See the full process
The pose is determined. The model, Tony, is placed as the artist would have gravity effect his body. A vertical sculpture requires a vertical pose. The selection of the model and pose is arguably the most creative and artistic part of the process.
Ordinary eyebrow pencil serves as a guide for the artist in determining where the mold starts and stops. These lines happen to transfer onto the alginate!
Cold water is sprayed on the model. It a) puts him on alert that the process is about to begin, b) lowers the skin’s surface temperature, slowing gel time, and c) minimizes the formation of bubbles between the alginate and the skin.
Philip Hitchcock mixes the alginate. He uses a 6-8 minute formula.
Alginate is applied directly to the model, who remains focused on his pose.
Hitchcock covers the mouth last.
An even coat of alginate covers Tony’s torso and lower face.
Cotton is pressed into alginate. Since nothing sticks to alginate, a mechanical bond is required between the alginate and the plaster gauze mother mold.
The cotton is left in place until the alginate thoroughly gels.
At this point, all the excess cotton is removed, leaving only a fuzzy nap, just enough to catch the plaster gauze.
Plaster gauze is applied
Ridges in the gauze create greater structural integrity for the mold.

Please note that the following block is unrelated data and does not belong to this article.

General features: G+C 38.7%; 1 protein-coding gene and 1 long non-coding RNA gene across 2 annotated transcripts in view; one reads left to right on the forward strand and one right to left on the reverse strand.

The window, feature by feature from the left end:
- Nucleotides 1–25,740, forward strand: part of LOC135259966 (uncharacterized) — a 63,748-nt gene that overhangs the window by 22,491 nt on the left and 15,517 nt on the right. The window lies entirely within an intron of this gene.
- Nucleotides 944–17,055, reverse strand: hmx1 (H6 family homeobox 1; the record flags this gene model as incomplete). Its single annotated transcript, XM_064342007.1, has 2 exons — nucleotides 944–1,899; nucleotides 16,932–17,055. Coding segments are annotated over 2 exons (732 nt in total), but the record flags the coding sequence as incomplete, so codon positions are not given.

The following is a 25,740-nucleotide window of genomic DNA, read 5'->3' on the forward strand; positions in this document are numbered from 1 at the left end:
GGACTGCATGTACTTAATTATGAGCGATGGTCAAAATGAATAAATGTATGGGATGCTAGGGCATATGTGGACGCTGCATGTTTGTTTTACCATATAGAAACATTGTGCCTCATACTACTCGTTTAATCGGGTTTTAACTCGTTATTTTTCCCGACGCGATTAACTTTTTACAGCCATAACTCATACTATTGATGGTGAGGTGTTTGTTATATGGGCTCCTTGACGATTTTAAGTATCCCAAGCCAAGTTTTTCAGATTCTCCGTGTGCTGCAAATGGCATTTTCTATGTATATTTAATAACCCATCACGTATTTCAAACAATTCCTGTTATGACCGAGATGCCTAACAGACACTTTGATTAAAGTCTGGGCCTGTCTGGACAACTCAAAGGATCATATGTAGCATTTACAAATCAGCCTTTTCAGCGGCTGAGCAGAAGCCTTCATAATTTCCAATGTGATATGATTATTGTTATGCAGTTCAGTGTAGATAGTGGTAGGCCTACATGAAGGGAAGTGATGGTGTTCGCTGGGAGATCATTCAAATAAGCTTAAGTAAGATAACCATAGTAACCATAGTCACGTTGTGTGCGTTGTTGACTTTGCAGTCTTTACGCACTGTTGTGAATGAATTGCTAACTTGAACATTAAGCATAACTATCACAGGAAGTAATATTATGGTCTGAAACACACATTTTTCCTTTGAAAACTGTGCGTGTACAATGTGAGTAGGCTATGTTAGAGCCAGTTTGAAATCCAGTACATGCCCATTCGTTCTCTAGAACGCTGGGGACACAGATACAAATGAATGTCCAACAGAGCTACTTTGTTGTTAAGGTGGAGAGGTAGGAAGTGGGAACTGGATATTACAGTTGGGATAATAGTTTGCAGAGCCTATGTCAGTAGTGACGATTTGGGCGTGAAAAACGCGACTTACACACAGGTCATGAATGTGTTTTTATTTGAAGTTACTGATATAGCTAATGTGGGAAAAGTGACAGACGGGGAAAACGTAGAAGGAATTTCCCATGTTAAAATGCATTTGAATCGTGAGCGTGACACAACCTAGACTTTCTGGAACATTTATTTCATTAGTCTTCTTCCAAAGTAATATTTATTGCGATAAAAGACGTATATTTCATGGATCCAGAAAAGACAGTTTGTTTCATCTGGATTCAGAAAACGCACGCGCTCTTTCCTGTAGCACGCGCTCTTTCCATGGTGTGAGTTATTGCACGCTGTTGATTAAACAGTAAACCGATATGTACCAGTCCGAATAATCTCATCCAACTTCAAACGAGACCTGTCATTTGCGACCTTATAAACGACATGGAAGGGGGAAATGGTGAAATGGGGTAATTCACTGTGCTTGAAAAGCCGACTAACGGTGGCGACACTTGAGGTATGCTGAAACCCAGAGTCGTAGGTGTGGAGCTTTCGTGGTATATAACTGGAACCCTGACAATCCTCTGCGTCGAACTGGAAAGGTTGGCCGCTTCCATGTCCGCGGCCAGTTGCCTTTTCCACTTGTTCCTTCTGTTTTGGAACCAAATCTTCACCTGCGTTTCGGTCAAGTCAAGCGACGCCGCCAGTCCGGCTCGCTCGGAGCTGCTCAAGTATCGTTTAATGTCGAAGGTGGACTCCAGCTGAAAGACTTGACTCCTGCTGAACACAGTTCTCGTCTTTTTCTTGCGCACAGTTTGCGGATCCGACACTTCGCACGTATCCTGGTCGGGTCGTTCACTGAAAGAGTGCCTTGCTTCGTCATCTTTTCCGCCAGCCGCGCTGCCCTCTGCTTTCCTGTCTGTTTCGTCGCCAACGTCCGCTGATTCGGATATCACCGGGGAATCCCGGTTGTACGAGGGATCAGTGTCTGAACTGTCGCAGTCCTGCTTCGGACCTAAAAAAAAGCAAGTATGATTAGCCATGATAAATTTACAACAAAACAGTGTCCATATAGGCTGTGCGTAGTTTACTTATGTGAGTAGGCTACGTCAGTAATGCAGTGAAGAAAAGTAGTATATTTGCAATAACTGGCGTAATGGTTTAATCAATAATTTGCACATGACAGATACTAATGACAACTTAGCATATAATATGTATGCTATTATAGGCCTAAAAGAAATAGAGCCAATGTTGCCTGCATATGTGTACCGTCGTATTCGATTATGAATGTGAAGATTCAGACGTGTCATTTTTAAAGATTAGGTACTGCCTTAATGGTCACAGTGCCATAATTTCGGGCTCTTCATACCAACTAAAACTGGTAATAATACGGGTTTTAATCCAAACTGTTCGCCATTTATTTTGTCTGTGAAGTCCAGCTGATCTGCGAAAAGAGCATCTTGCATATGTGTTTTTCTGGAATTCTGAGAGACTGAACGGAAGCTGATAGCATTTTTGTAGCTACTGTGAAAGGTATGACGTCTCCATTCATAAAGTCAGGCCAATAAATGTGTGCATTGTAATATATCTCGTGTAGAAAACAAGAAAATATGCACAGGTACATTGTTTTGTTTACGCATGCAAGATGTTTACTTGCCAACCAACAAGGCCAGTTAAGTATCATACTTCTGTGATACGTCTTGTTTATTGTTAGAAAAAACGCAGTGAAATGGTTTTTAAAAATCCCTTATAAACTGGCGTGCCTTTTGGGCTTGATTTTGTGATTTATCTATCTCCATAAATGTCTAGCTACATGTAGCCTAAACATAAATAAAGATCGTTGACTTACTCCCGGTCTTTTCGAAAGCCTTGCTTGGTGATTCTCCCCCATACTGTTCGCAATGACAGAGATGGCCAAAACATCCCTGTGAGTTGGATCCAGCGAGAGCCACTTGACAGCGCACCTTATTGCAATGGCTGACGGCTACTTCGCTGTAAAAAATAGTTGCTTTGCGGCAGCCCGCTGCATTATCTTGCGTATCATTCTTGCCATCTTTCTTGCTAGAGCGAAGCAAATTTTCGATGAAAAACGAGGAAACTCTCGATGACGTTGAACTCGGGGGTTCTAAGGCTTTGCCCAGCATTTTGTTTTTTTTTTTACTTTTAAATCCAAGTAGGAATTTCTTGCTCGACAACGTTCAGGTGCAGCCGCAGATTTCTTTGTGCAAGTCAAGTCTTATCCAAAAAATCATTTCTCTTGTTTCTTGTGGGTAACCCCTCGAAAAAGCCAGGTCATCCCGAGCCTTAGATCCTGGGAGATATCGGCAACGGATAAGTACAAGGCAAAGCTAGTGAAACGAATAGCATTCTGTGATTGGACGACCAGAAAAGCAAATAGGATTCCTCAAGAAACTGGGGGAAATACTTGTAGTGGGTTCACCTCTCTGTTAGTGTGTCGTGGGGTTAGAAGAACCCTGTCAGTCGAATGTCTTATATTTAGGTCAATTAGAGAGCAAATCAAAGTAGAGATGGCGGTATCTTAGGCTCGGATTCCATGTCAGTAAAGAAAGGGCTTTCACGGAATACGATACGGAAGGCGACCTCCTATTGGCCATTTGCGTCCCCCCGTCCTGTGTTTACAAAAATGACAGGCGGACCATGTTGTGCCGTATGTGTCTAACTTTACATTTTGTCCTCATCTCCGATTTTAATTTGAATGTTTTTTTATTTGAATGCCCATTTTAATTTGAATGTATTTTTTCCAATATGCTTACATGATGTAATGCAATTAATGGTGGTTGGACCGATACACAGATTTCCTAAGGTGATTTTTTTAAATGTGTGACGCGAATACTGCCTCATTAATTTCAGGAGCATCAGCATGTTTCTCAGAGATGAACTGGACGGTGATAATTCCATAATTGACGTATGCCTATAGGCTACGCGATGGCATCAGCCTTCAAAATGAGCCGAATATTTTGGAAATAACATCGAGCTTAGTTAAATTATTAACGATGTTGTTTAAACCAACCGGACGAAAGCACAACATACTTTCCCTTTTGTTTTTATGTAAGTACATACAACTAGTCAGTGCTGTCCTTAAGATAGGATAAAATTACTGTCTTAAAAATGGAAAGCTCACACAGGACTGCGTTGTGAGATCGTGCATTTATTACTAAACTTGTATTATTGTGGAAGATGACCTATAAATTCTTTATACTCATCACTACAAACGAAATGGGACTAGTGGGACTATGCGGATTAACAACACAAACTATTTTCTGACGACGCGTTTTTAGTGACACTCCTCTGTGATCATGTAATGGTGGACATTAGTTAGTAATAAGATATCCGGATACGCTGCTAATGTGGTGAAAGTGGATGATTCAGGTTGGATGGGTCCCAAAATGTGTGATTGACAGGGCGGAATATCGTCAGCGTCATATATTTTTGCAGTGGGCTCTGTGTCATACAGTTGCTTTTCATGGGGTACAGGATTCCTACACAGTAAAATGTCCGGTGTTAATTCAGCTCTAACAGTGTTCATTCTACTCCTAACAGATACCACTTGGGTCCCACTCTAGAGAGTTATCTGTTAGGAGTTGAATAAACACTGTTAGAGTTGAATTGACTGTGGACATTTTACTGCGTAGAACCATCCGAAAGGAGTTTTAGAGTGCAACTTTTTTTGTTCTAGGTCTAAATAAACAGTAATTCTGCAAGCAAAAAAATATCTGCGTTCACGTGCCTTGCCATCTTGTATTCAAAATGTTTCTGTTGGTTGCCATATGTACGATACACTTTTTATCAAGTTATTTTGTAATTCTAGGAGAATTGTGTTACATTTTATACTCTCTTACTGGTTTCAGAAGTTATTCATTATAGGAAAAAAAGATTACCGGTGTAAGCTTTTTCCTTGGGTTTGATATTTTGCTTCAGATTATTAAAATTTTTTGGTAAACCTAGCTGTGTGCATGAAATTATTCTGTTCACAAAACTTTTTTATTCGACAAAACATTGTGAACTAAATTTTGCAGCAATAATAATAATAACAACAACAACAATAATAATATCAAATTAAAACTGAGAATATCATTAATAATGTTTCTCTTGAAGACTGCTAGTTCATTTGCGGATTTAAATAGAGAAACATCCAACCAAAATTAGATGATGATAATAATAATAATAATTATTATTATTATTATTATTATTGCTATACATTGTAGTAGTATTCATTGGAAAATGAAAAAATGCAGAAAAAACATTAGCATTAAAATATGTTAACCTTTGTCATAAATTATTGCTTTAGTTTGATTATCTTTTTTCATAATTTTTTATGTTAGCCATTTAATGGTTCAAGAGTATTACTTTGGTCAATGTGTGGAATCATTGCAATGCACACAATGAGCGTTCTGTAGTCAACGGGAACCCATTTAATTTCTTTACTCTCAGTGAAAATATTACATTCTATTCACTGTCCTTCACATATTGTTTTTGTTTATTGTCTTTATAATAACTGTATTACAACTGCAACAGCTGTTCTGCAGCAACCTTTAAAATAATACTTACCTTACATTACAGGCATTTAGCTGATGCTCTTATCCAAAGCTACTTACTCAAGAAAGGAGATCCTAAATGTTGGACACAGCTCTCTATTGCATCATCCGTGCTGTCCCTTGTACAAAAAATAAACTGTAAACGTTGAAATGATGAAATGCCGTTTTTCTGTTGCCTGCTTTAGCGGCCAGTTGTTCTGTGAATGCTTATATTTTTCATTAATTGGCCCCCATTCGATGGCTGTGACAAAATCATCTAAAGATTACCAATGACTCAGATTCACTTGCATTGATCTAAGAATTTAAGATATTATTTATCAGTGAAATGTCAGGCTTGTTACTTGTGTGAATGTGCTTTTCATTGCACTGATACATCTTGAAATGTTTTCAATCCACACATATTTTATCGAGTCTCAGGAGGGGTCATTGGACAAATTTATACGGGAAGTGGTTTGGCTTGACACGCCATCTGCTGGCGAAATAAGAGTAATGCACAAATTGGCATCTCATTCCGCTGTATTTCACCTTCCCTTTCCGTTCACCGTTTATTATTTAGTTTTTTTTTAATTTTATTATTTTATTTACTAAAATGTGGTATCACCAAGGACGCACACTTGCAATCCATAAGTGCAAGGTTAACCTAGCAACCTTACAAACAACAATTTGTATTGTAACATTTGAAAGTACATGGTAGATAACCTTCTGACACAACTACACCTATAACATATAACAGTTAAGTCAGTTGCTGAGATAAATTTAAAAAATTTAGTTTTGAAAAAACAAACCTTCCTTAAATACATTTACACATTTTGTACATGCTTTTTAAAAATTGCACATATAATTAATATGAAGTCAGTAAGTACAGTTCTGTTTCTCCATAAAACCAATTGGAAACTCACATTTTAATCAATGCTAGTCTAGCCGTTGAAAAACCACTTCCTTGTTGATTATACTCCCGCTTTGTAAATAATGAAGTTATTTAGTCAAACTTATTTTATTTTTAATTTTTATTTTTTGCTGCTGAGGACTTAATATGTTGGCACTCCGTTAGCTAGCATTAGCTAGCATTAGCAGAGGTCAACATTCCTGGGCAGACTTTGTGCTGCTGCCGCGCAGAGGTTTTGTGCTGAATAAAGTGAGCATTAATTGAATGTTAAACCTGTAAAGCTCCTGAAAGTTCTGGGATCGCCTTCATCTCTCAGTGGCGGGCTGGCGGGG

The plaster sets.
The mold is carefully removed from the model.
Model and artist show off the mold.
An illusion of reverse 3-dimensionality is created. The negative mold appears to be in positive!
Ultracal-30, a US Gypsum cement product is layered into the mold.
Hemp is used to reinforce the second layer of Ultracal.
The hemp and Ultracal mix is carefully applied. Upon set, a third layer of Ultracal is applied.
The mold is broken away from the sculpture. The mold is used only once.
The artist continue to de-mold
Hitchcock displays the “raw pull.”
Tony poses with his matrix.
These are the raw materials that will become the sculpture base and pedestal.
All hardware has been aged and oxidized using a reactive acid.
The “boxes” are glued, nailed and assembled.
A worn look is created on the pedestal by beating and scratching the wood with hammers and files.
The box base, by contrast will be smooth. Here it is shown in primer gray.
The first layer of black paint is applied at the edges before a dark stain and resin mix is applied. The effect will look like a worn, old trunk.
The pieces are placed to check fit. Hardware is attached.
The hardware receives some final “antiquing!”
Mounts are sculpted on the back of the trimmed and refined sculpture. Imperfections have been re-sculpted.
The first layers of metallic paint are applied.
Additional colors of metallic coppers and bronzes are sponged onto the sculpture.
35- Color details are added.
Color details are added.
A wash of “Liver” and “Verde” is applied. Highlights are pulled back out with dry brushing.
Nine colors are used in this finish. 3 coats of satin varnish seal the deal.
The finished statue of “Tony.”
The finished statue of “Tony” detail.